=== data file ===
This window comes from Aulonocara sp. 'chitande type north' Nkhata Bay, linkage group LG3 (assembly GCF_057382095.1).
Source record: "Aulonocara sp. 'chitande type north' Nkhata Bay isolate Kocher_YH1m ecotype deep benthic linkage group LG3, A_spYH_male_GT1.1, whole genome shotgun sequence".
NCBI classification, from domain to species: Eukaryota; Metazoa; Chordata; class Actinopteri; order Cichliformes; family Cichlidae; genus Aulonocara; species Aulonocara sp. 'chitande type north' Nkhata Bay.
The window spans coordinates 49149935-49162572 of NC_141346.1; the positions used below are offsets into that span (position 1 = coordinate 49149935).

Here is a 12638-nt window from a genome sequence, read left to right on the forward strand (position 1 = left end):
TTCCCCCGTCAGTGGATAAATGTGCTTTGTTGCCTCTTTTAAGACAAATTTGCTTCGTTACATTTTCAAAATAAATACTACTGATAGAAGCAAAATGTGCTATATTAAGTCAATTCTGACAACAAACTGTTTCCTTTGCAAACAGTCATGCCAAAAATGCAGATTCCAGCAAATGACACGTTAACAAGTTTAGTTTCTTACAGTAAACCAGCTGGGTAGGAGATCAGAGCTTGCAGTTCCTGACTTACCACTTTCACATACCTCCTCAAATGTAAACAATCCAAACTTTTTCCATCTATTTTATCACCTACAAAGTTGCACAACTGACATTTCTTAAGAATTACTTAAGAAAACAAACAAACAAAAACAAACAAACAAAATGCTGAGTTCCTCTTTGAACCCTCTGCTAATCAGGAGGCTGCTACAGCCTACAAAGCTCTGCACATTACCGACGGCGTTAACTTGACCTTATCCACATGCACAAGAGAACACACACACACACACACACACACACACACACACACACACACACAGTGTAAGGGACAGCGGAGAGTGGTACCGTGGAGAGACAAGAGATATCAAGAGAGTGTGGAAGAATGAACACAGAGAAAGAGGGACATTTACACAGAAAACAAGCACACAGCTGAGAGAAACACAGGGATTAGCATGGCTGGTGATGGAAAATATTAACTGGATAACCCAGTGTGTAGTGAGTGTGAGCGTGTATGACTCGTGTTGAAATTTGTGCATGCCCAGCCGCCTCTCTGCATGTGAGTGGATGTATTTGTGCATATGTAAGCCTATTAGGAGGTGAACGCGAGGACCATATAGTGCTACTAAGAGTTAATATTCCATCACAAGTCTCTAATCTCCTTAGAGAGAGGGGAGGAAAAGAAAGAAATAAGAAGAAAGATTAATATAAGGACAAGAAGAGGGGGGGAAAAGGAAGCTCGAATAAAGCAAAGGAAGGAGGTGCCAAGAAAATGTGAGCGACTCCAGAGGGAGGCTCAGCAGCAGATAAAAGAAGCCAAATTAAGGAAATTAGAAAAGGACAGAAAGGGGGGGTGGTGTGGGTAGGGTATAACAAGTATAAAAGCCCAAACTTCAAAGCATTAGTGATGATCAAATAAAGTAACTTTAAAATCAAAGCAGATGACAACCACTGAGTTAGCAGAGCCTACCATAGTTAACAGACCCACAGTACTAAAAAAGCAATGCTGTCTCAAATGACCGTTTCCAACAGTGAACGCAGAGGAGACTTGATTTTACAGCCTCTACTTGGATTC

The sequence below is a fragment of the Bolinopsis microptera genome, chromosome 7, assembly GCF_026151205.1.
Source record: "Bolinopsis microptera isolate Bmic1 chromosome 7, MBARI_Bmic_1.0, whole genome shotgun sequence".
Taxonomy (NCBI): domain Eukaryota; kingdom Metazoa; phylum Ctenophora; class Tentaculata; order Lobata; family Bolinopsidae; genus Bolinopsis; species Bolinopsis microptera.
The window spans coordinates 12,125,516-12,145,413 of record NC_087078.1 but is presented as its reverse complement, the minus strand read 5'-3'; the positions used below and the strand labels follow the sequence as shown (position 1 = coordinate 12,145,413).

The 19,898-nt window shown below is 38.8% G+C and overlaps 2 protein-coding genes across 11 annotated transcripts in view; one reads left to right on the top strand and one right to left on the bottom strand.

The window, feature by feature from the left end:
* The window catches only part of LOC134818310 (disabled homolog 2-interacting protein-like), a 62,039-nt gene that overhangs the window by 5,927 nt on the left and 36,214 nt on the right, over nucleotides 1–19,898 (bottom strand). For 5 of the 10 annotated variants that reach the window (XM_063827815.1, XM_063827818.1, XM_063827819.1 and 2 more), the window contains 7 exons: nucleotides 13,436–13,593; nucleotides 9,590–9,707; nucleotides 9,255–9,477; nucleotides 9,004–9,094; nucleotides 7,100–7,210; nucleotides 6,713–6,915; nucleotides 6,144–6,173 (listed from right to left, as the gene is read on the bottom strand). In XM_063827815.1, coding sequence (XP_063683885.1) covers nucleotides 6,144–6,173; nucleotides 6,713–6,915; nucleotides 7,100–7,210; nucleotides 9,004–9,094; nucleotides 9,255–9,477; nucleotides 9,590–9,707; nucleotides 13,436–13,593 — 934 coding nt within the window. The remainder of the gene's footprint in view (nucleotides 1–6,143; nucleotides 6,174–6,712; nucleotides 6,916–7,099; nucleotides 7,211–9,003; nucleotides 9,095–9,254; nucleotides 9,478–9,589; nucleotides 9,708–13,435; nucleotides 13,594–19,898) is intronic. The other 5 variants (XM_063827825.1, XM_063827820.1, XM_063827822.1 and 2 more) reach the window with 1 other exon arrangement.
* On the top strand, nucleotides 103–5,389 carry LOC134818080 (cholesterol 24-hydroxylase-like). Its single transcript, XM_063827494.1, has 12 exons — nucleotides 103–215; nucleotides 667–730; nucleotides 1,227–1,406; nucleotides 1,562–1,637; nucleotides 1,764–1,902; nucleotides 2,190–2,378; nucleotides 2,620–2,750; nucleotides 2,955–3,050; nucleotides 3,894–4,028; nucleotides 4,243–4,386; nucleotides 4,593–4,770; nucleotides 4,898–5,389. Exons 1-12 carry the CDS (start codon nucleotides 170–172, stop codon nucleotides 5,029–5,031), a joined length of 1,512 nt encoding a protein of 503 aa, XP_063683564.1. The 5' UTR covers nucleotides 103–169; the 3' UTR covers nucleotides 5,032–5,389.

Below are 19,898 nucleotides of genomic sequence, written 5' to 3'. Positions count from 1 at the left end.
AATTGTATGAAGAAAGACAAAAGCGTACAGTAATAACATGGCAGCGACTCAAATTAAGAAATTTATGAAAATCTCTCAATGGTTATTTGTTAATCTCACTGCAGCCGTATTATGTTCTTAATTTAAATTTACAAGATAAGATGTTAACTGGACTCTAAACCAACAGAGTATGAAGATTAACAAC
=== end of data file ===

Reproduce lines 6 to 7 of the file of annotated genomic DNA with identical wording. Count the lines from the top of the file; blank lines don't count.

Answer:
TTCCCCCGTCAGTGGATAAATGTGCTTTGTTGCCTCTTTTAAGACAAATTTGCTTCGTTACATTTTCAAAATAAATACTACTGATAGAAGCAAAATGTGCTATATTAAGTCAATTCTGACAACAAACTGTTTCCTTTGCAAACAGTCATGCCAAAAATGCAGATTCCAGCAAATGACACGTTAACAAGTTTAGTTTCTTACAGTAAACCAGCTGGGTAGGAGATCAGAGCTTGCAGTTCCTGACTTACCACTTTCACATACCTCCTCAAATGTAAACAATCCAAACTTTTTCCATCTATTTTATCACCTACAAAGTTGCACAACTGACATTTCTTAAGAATTACTTAAGAAAACAAACAAACAAAAACAAACAAACAAAATGCTGAGTTCCTCTTTGAACCCTCTGCTAATCAGGAGGCTGCTACAGCCTACAAAGCTCTGCACATTACCGACGGCGTTAACTTGACCTTATCCACATGCACAAGAGAACACACACACACACACACACACACACACACACACACACACACACAGTGTAAGGGACAGCGGAGAGTGGTACCGTGGAGAGACAAGAGATATCAAGAGAGTGTGGAAGAATGAACACAGAGAAAGAGGGACATTTACACAGAAAACAAGCACACAGCTGAGAGAAACACAGGGATTAGCATGGCTGGTGATGGAAAATATTAACTGGATAACCCAGTGTGTAGTGAGTGTGAGCGTGTATGACTCGTGTTGAAATTTGTGCATGCCCAGCCGCCTCTCTGCATGTGAGTGGATGTATTTGTGCATATGTAAGCCTATTAGGAGGTGAACGCGAGGACCATATAGTGCTACTAAGAGTTAATATTCCATCACAAGTCTCTAATCTCCTTAGAGAGAGGGGAGGAAAAGAAAGAAATAAGAAGAAAGATTAATATAAGGACAAGAAGAGGGGGGGAAAAGGAAGCTCGAATAAAGCAAAGGAAGGAGGTGCCAAGAAAATGTGAGCGACTCCAGAGGGAGGCTCAGCAGCAGATAAAAGAAGCCAAATTAAGGAAATTAGAAAAGGACAGAAAGGGGGGGTGGTGTGGGTAGGGTATAACAAGTATAAAAGCCCAAACTTCAAAGCATTAGTGATGATCAAATAAAGTAACTTTAAAATCAAAGCAGATGACAACCACTGAGTTAGCAGAGCCTACCATAGTTAACAGACCCACAGTACTAAAAAAGCAATGCTGTCTCAAATGACCGTTTCCAACAGTGAACGCAGAGGAGACTTGATTTTACAGCCTCTACTTGGATTC

The sequence below is a fragment of the Bolinopsis microptera genome, chromosome 7, assembly GCF_026151205.1.